Just four days before the Court of Appeals overturned the case of “Nicole”, another Filipina was raped in a Makati hotel.
Vanessa, not her real name, said in tears during a 2009 press conference how she was beaten and raped in a hotel room. Despite bringing to public her plight, Vanessa chose not to press charges, fearing the struggle that Nicole had to put up with.
Ursua, who also served as Vanessa’s lawyer, said she is not the first to be raped by a US soldier and not file charges. The plight that Nicole endured, she added, made it difficult for victims to fight because the government “did not help her and even took back her initial victory.”
“We cannot blame Vanessa if she won’t file a case against her rapist,” she added.
Just six months after another military pact, the Enhanced Defense Cooperation Agreement (EDCA), which was touted by the Aquino administration as the implementing agreement of both the 1951 Mutual Defense Treaty and the VFA, a transwoman was found dead inside the bathroom of a hotel in Olongapo City.
Laude was last seen entering the lodge with a US soldier, later identified as US Marine Lance Corporal Joseph Scott Pemberton. During the trial, Pemberton said he attacked Laude as part of his alleged self-defense. But the injuries she sustained said otherwise.
Pemberton was found guilty beyond reasonable doubt of homicide by the Olongapo City Regional Trial Court (RTC), and was sentenced to six years to 12 years imprisonment in December 2015. A year later, his sentence was reduced to 10 years and was denied bail after the RTC granted Pemberton’s appeal.
In 2020, however, Pemberton, who had stayed under US custody through the Joint US Military Assistance Group inside the Philippine military headquarters instead of a Philippine jail, was granted absolute pardon. President Duterte said he was “not treated fairly” and gave him full credits for his Good Conduct Time Allowance (GCTA), reducing his original 10-year sentence to a mere four-year detention.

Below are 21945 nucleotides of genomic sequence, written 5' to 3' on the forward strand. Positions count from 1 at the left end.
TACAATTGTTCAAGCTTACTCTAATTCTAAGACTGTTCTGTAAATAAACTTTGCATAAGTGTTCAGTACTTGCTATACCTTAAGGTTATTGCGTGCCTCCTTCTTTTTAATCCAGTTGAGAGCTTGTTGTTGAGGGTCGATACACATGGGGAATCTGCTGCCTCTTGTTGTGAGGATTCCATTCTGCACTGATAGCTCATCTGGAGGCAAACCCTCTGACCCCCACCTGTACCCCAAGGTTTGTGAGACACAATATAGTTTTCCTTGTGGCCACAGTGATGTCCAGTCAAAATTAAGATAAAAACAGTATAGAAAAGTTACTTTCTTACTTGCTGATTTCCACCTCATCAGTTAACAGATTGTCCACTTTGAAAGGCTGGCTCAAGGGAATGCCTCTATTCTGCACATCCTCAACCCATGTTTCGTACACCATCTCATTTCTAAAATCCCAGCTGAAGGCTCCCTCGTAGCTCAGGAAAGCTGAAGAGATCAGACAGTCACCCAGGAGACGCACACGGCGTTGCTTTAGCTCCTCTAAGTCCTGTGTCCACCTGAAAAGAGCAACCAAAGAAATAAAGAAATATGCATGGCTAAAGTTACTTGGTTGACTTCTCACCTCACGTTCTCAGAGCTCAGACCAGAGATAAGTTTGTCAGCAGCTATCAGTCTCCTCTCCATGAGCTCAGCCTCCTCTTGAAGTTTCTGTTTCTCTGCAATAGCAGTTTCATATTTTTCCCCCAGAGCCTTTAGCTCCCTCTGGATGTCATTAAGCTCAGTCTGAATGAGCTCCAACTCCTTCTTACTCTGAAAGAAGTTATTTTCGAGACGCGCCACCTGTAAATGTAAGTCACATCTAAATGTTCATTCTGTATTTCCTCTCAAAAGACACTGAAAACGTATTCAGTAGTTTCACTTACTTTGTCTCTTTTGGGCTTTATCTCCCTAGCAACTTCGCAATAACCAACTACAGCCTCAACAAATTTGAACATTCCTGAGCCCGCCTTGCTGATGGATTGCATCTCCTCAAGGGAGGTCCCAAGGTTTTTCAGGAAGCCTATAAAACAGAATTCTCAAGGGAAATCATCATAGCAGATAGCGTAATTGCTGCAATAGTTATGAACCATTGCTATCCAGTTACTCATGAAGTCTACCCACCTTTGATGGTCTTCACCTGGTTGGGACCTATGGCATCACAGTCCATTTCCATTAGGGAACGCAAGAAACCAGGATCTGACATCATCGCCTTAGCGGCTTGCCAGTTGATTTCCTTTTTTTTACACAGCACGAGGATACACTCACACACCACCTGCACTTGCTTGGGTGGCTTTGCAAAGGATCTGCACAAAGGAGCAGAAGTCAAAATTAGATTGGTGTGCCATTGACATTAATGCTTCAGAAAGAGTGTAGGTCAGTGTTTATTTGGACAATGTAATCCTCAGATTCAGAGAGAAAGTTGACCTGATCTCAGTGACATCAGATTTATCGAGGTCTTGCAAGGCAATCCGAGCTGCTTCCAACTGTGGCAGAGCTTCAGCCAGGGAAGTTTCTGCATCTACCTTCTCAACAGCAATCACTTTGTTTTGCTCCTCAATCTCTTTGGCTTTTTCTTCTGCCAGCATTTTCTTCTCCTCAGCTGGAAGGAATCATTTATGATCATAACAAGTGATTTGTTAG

The president’s decision to pardon Pemberton was described as “treason” by Gabriela Women’s Party Rep. Arlene Brosas.
Apart from Nicole, Vanessa, and Jennifer, thousands of faceless victims of abuse were also not documented. Women rights advocates have long assailed how Filipino women fall into prostitution in areas where there are US forces.
Gabriela’s De Jesus estimated some 50,000 prostituted women in the cities of Olongapo and Angeles in Pampanga for the “rest and recreation” of US soldiers stationed there.
In 2009, then Sen. Francis Pangilinan expressed his disappointment in the blatant cover-up of the VFA Commission towards the allegations of prostitution and the alleged misconduct of US troops in Southern Luzon, particularly those involved in the Balikatan exercises in the Bicol region.
Former Navy Officer Mary Nancy Gadian also exposed the rising cases of prostitution in Zambaonga City, where about 600 troops were stationed since 2002. US soldiers, she said, brought Filipino women inside Camp Navarro even in broad daylight. This, a 2009 report of Bulatlat read, underscored the social costs of the presence of foreign troops in the Philippines.
“It is the experience of every nation that wherever there is a concentration of American soldiers for a prolonged period of time, exploitation and abuse of the local people ensued,” De Jesus said, adding that there are probably more but kept from the public eye. (JJE, RTS, RVO)